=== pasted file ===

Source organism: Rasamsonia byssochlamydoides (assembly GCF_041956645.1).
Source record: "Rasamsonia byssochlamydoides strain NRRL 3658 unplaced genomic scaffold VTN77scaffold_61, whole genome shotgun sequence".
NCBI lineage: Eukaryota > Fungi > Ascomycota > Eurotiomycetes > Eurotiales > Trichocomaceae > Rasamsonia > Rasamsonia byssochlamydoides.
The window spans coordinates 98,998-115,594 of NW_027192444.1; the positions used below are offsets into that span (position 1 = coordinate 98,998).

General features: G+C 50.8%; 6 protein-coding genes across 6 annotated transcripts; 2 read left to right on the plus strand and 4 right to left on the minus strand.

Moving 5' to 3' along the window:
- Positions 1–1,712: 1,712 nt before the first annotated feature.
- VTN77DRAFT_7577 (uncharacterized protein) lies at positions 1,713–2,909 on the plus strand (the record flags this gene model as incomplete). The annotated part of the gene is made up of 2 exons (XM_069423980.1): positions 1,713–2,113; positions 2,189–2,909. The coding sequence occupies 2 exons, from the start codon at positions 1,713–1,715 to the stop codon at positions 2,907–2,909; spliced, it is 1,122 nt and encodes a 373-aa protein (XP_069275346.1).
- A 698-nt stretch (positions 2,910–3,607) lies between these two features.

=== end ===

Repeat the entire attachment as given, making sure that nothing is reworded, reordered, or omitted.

Source organism: Rasamsonia byssochlamydoides (assembly GCF_041956645.1).
Source record: "Rasamsonia byssochlamydoides strain NRRL 3658 unplaced genomic scaffold VTN77scaffold_61, whole genome shotgun sequence".
NCBI lineage: Eukaryota > Fungi > Ascomycota > Eurotiomycetes > Eurotiales > Trichocomaceae > Rasamsonia > Rasamsonia byssochlamydoides.
The window spans coordinates 98,998-115,594 of NW_027192444.1; the positions used below are offsets into that span (position 1 = coordinate 98,998).

General features: G+C 50.8%; 6 protein-coding genes across 6 annotated transcripts; 2 read left to right on the plus strand and 4 right to left on the minus strand.

Moving 5' to 3' along the window:
- Positions 1–1,712: 1,712 nt before the first annotated feature.
- VTN77DRAFT_7577 (uncharacterized protein) lies at positions 1,713–2,909 on the plus strand (the record flags this gene model as incomplete). The annotated part of the gene is made up of 2 exons (XM_069423980.1): positions 1,713–2,113; positions 2,189–2,909. The coding sequence occupies 2 exons, from the start codon at positions 1,713–1,715 to the stop codon at positions 2,907–2,909; spliced, it is 1,122 nt and encodes a 373-aa protein (XP_069275346.1).
- A 698-nt stretch (positions 2,910–3,607) lies between these two features.